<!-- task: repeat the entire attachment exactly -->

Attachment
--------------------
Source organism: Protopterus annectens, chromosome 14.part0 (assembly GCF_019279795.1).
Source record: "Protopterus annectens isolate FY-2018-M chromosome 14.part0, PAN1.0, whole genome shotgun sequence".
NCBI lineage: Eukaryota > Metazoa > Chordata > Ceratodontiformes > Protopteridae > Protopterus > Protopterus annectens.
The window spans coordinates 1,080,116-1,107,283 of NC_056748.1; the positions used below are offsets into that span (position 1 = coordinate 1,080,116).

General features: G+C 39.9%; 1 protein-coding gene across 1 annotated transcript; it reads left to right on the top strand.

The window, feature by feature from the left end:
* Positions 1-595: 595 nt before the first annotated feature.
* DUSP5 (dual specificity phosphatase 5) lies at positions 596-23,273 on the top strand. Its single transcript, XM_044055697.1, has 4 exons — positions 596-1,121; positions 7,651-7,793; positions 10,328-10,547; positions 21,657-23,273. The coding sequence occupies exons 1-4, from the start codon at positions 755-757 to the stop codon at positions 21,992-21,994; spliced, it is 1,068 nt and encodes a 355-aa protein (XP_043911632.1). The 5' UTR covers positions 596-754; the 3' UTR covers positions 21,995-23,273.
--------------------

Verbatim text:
Source organism: Protopterus annectens, chromosome 14.part0 (assembly GCF_019279795.1).
Source record: "Protopterus annectens isolate FY-2018-M chromosome 14.part0, PAN1.0, whole genome shotgun sequence".
NCBI lineage: Eukaryota > Metazoa > Chordata > Ceratodontiformes > Protopteridae > Protopterus > Protopterus annectens.
The window spans coordinates 1,080,116-1,107,283 of NC_056748.1; the positions used below are offsets into that span (position 1 = coordinate 1,080,116).

General features: G+C 39.9%; 1 protein-coding gene across 1 annotated transcript; it reads left to right on the top strand.

The window, feature by feature from the left end:
* Positions 1-595: 595 nt before the first annotated feature.
* DUSP5 (dual specificity phosphatase 5) lies at positions 596-23,273 on the top strand. Its single transcript, XM_044055697.1, has 4 exons — positions 596-1,121; positions 7,651-7,793; positions 10,328-10,547; positions 21,657-23,273. The coding sequence occupies exons 1-4, from the start codon at positions 755-757 to the stop codon at positions 21,992-21,994; spliced, it is 1,068 nt and encodes a 355-aa protein (XP_043911632.1). The 5' UTR covers positions 596-754; the 3' UTR covers positions 21,995-23,273.